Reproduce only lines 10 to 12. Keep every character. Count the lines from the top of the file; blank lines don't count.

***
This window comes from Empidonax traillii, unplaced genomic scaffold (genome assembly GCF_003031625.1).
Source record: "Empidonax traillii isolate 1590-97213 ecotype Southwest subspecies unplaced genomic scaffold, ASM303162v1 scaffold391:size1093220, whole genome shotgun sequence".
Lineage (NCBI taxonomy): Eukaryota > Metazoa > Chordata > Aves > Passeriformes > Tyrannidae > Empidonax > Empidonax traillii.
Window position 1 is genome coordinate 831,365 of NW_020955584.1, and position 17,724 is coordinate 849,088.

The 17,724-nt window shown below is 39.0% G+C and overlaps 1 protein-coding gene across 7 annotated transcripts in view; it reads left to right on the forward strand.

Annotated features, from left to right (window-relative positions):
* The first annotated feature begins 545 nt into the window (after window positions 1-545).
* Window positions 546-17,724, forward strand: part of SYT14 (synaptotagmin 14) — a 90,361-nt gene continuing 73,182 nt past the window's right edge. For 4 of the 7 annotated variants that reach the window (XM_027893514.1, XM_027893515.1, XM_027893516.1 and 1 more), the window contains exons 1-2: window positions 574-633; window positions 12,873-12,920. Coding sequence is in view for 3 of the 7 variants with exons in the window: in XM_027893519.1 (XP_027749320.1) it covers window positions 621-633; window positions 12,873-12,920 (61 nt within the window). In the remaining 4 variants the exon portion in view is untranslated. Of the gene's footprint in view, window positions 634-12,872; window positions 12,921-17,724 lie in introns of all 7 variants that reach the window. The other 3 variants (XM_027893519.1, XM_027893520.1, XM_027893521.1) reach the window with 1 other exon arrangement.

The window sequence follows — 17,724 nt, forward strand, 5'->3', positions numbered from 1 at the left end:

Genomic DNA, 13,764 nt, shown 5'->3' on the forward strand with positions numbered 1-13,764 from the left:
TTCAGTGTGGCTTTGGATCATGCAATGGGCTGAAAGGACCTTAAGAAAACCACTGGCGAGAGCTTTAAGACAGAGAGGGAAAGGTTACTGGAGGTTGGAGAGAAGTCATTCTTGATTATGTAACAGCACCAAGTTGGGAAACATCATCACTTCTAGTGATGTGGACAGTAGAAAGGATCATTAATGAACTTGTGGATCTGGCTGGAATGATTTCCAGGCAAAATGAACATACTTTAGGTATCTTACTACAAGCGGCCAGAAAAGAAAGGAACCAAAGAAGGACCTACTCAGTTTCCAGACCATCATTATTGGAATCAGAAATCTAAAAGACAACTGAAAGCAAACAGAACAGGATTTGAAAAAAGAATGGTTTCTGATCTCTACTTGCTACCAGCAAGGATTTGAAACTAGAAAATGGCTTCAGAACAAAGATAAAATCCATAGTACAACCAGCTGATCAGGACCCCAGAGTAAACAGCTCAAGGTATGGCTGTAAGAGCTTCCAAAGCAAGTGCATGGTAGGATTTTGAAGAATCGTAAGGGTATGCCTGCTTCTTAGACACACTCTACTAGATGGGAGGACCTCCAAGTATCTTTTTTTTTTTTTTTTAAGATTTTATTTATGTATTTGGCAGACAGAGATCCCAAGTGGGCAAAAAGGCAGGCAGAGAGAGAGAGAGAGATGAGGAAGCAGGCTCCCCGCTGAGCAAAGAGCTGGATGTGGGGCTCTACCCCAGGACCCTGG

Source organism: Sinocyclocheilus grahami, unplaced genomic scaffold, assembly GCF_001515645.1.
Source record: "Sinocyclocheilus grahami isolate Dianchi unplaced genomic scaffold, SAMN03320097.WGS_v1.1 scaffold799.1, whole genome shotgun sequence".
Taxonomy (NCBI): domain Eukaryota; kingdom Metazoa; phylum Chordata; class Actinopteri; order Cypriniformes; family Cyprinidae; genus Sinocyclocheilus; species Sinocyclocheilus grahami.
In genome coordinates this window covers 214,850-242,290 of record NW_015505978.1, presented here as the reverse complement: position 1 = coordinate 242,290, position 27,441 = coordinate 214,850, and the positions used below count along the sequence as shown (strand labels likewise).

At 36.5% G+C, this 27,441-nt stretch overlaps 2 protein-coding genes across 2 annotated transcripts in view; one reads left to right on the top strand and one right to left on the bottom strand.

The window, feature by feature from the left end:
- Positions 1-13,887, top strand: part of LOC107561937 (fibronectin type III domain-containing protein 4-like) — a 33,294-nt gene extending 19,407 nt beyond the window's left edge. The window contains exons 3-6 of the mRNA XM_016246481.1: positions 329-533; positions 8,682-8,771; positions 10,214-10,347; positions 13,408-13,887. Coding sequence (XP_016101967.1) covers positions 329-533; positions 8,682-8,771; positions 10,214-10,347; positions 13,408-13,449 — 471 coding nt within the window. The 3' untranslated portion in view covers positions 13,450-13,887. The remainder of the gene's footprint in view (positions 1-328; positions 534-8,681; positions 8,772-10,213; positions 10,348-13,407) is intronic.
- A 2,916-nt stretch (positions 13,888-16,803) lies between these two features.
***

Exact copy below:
Genomic DNA, 13,764 nt, shown 5'->3' on the forward strand with positions numbered 1-13,764 from the left:
TTCAGTGTGGCTTTGGATCATGCAATGGGCTGAAAGGACCTTAAGAAAACCACTGGCGAGAGCTTTAAGACAGAGAGGGAAAGGTTACTGGAGGTTGGAGAGAAGTCATTCTTGATTATGTAACAGCACCAAGTTGGGAAACATCATCACTTCTAGTGATGTGGACAGTAGAAAGGATCATTAATGAACTTGTGGATCTGGCTGGAATGATTTCCAGGCAAAATGAACATACTTTAGGTATCTTACTACAAGCGGCCAGAAAAGAAAGGAACCAAAGAAGGACCTACTCAGTTTCCAGACCATCATTATTGGAATCAGAAATCTAAAAGACAACTGAAAGCAAACAGAACAGGATTTGAAAAAAGAATGGTTTCTGATCTCTACTTGCTACCAGCAAGGATTTGAAACTAGAAAATGGCTTCAGAACAAAGATAAAATCCATAGTACAACCAGCTGATCAGGACCCCAGAGTAAACAGCTCAAGGTATGGCTGTAAGAGCTTCCAAAGCAAGTGCATGGTAGGATTTTGAAGAATCGTAAGGGTATGCCTGCTTCTTAGACACACTCTACTAGATGGGAGGACCTCCAAGTATCTTTTTTTTTTTTTTTTAAGATTTTATTTATGTATTTGGCAGACAGAGATCCCAAGTGGGCAAAAAGGCAGGCAGAGAGAGAGAGAGAGATGAGGAAGCAGGCTCCCCGCTGAGCAAAGAGCTGGATGTGGGGCTCTACCCCAGGACCCTGG

Source organism: Sinocyclocheilus grahami, unplaced genomic scaffold, assembly GCF_001515645.1.